How does leadership effectiveness impact your P&L? Great question!
From my experience, as an executive and coach, the main issues that may arise from poor leadership effectiveness are:
- The organization’s culture is negative, often characterized as “low trust” and doesn’t engage people. Additionally, employees describe the culture as “political” because those in power look out for themselves and will throw others under the bus to save themselves
- Employee turnover is higher than similar sized companies and competitors
- Employee engagement is lower than comparator companies
- Productivity is lower (employees don’t ever go the extra mile)
- New products and services are less frequent than competitors
Poor business results can be caused by a low level of effectiveness but there are plenty of examples of businesses with successful results with poor leaders. So, what is the truth?
I believe we can learn from Jim Collins researchin Good to Great. “Greatness” as defined the researches who worked for five years on this project was defined as financial performance several multiples better than the market average over a sustained period. Collins research team identified a set of companies that created great results and sustained them for at least fifteen years.
I think it’s possible to measure financial success in the short term and in that case, poor leadership can generate good results. But if we look at organizations over the long haul, it looks like leadership effectiveness is critical. Only the “Level 5” leaders that Jim and his team researched could successfully lead their organizations out of difficult situations and sustain performance.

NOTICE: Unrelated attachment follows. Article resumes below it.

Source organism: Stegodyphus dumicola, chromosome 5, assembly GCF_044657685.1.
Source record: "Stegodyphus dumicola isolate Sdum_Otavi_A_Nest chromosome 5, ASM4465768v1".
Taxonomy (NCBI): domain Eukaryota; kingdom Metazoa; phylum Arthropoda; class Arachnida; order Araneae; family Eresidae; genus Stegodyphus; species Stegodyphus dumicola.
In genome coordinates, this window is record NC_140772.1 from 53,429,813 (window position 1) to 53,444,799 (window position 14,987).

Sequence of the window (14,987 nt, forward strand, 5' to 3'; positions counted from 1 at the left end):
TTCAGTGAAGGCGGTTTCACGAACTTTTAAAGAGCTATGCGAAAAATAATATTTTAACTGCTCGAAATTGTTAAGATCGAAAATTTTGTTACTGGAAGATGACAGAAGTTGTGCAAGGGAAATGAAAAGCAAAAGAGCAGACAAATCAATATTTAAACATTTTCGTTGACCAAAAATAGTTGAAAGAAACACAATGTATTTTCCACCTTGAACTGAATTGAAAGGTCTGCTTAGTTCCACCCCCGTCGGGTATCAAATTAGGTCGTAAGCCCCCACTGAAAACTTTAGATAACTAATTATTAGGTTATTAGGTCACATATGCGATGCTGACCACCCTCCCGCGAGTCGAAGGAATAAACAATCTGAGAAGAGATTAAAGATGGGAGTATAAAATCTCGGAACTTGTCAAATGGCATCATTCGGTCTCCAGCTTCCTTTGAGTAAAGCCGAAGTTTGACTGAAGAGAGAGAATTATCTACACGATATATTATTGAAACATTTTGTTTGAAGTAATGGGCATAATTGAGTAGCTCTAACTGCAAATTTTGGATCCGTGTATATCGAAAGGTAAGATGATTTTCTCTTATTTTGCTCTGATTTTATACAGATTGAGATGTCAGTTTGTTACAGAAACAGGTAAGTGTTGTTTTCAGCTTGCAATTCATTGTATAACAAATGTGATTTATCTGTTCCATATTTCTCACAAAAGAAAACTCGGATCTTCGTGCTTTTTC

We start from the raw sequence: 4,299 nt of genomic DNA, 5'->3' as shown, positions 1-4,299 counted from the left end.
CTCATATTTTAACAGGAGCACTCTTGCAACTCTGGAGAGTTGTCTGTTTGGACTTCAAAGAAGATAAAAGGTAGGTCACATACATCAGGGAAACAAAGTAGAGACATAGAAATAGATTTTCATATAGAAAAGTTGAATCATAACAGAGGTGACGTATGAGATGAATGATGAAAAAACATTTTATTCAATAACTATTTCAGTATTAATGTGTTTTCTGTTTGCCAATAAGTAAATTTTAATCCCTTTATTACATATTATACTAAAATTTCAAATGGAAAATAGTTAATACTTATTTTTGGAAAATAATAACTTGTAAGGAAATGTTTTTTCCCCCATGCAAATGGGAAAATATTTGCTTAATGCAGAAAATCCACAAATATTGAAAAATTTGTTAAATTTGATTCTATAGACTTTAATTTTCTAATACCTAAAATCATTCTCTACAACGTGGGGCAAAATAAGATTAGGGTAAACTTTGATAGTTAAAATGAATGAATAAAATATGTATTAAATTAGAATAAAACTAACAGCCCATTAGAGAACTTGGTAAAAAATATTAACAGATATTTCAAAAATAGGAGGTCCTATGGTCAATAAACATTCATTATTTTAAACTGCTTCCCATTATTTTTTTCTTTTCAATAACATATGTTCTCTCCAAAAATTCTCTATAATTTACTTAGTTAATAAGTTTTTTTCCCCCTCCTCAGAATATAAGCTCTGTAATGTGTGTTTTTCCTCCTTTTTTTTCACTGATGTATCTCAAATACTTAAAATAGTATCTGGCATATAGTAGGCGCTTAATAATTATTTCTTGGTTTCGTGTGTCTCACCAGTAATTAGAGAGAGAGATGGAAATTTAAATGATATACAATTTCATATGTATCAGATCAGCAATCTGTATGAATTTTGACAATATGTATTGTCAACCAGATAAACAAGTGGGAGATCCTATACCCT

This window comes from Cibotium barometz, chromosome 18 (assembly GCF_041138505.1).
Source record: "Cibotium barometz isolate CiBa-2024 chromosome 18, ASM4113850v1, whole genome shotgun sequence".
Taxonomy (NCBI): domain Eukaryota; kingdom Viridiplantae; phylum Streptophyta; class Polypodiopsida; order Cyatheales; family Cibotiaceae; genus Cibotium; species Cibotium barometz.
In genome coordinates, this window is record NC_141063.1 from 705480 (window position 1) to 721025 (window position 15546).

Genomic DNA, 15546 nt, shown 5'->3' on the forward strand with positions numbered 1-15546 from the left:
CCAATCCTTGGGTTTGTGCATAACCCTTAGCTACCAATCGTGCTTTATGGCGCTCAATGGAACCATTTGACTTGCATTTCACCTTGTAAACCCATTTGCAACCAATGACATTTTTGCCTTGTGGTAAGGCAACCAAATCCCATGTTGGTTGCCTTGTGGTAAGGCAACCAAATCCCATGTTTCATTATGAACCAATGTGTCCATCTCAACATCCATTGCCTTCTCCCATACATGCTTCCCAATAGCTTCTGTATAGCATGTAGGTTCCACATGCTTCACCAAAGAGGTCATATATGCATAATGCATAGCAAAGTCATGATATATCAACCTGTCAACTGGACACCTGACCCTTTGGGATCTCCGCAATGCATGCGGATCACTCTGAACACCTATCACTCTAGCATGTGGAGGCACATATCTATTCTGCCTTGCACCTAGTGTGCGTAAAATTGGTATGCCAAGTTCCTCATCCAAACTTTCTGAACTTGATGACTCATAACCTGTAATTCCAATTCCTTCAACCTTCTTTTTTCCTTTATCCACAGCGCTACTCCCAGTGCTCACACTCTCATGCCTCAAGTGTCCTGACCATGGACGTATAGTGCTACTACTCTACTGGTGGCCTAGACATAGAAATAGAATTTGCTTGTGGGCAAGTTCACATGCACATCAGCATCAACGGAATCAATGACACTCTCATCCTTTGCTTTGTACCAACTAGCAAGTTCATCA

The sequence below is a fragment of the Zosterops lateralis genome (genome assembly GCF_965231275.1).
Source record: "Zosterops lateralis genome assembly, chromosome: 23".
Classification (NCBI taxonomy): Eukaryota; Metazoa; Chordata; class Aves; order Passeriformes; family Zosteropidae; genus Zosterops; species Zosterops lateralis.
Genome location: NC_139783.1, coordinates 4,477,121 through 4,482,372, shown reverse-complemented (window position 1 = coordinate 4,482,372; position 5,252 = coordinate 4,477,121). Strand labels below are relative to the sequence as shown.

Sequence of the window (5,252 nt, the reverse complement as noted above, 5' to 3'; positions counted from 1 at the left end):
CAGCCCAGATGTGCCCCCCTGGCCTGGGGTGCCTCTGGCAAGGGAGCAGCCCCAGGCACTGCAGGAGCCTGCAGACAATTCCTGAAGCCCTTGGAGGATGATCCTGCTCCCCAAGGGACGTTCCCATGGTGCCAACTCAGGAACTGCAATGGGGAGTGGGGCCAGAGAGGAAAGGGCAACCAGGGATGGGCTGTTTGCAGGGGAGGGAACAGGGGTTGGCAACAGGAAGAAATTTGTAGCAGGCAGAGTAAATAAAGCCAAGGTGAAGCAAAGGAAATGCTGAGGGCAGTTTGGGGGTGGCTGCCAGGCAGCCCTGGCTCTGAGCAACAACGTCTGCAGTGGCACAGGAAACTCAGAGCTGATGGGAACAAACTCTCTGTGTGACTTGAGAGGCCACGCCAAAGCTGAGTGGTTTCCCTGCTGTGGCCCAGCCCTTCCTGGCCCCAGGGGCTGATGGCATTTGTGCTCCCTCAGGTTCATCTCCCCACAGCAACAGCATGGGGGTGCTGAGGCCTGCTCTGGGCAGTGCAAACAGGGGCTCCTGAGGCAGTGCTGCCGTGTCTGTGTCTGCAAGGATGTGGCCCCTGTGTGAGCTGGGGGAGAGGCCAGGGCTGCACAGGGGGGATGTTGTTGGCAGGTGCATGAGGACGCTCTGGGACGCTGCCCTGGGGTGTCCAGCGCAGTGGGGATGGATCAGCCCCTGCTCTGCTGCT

I like to say; “if better is possible ‘good’ can never be good enough!” Do most people apply this concept to their leadership effectiveness? If not, why not? Maybe it’s because the business is successful and therefore there is not a strong case for change.
If you could double your leadership effectiveness, would you do it on the principle of the idea or because it would drive better results?
The business owners and executives who say yes to this question don’t wait for their results to turn for the worse. They look at balanced scorecards and not just their P&L: employee engagement results, analysis of employee turnover, analysis of productivity -is there room for improvement? How many new products and/or services has the company successfully launched in the last year?
Having said this if you don’t precisely know the level of your leadership effectiveness and your leadership team’s, there is no way to determine how it is impacting your organization. Second, a leadership ‘program’ is not usually a strong enough tool to increase leadership effectiveness. So, you will need a development system that is designed to change behavior and increase effectiveness.
Leadership effectiveness is a driver of P&L. From your experience, do you agree or disagree?